Galleries participating in Art Basel in Hong Kong this year are concerned that collectors will not show up as protests continue to grip the city © Art Basel
Twenty-four top level galleries including Lévy Gorvy, Lisson and Paula Cooper have written a letter to the organisers of Art Basel in Hong Kong expressing concerns over a drop off in the number of collectors and patrons attending the fair this year, as well as threats to freedom of expression due to increased Chinese control in the semi-autonomous region.
In the letter, first reported on Artnet news, and sent on 16 January to Marc Spiegler, the global director of Art Basel, and Adeline Ooi, the director of Art Basel in Hong Kong, the galleries say 2020 “is not a good year to hold this fair”. The event comes amid continued pro-democracy protests, which have seen millions join demonstrations over the past seven months.
The dealers say that “many people who normally attend the fair have indicated that they will not attend this year”. However, responding via letter on 18 January, Spiegler and Ooi point out that “VIP registration numbers are consistent overall with previous years—and especially strong from the Asian region, where we have actually seen an increase in VIP registration from mainland China”.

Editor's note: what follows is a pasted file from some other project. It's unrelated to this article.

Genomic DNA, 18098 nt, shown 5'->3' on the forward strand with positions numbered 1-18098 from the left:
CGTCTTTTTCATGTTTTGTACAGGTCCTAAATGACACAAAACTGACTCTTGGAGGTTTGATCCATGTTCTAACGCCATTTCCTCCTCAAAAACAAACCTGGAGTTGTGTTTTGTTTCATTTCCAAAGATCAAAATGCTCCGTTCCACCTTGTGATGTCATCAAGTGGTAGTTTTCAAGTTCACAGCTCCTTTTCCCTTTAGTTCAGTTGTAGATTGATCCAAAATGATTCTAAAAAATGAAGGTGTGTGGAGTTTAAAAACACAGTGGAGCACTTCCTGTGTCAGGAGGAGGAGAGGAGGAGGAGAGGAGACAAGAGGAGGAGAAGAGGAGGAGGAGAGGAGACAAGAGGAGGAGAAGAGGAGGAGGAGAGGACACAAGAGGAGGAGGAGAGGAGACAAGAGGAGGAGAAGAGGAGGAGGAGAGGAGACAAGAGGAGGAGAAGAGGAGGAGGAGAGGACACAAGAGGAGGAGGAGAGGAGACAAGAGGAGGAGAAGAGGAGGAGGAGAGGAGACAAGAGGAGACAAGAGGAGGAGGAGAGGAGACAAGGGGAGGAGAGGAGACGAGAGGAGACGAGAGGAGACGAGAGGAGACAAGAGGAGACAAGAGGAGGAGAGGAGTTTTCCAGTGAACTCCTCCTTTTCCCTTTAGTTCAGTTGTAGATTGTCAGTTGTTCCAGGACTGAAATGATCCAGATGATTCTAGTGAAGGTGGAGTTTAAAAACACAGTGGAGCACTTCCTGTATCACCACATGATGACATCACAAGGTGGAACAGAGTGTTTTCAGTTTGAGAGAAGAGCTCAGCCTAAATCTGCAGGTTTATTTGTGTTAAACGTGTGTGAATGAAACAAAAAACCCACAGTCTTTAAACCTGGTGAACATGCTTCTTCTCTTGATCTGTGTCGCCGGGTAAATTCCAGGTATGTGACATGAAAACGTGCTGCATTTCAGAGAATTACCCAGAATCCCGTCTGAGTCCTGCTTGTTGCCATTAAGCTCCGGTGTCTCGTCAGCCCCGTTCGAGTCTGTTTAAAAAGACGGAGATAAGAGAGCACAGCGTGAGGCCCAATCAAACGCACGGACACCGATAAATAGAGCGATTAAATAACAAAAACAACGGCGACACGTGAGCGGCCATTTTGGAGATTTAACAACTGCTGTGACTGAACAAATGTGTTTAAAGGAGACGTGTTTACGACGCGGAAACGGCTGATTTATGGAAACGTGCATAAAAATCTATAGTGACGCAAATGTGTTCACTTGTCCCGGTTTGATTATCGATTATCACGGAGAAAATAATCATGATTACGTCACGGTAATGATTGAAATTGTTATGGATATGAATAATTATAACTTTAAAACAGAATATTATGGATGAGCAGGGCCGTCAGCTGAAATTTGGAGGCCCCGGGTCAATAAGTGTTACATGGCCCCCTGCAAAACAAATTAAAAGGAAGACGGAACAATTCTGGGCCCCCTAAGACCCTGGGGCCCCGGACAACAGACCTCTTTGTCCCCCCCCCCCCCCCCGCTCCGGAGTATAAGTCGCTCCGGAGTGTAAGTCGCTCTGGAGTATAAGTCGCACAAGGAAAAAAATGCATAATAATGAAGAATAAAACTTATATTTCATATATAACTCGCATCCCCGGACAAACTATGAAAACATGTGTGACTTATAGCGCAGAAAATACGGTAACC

Exhibitors say they are also uneasy about Beijings chipping away at freedom of speech and political rights in Hong Kong. “Many of our artists are unwilling to have their work shown at the fair,” exhibitors say, because increasing Chinese control is not “consistent with their core belief in the freedom of expression”. Some dealers say they will dial down their booths this year, while others are tackling the situation head on by bringing overtly political works.
The 24 galleries are also calling for a number of concessions, including a 50% reduction on booth fees, the option to reduce booth sizes without penalty and an extension on the payment deadline until late February. They are also requesting access to reasonable insurance coverage; fair organisers have previously said they are working with a local insurance broker to offer cover—at 20 times the normal rate.
In their letter, Spiegler and Ooi note that: “At the moment, the protest situation in Hong Kong is calmer than in the fall, although of course no one can accurately predict how this will develop. At the same time, we fully acknowledge that this year is not business as usual, and we are thus doing everything we can to support all the galleries coming to Hong Kong.”
Addressing the insurance question, they recognise that “the situation is more complex than in previous years”, but say their brokers, Expat Marine Limited and the insurers Circle Asia Ltd (on behalf of a syndicate at Lloyds of London), “are regularly reviewing the situation in Hong Kong” and have secured “the optimal insurance currently available”.
The fair organisers also responded by noting that 15% of exhibitors have already taken them up on their offer to reduce their booth size, including nine of the letters siRead More – Source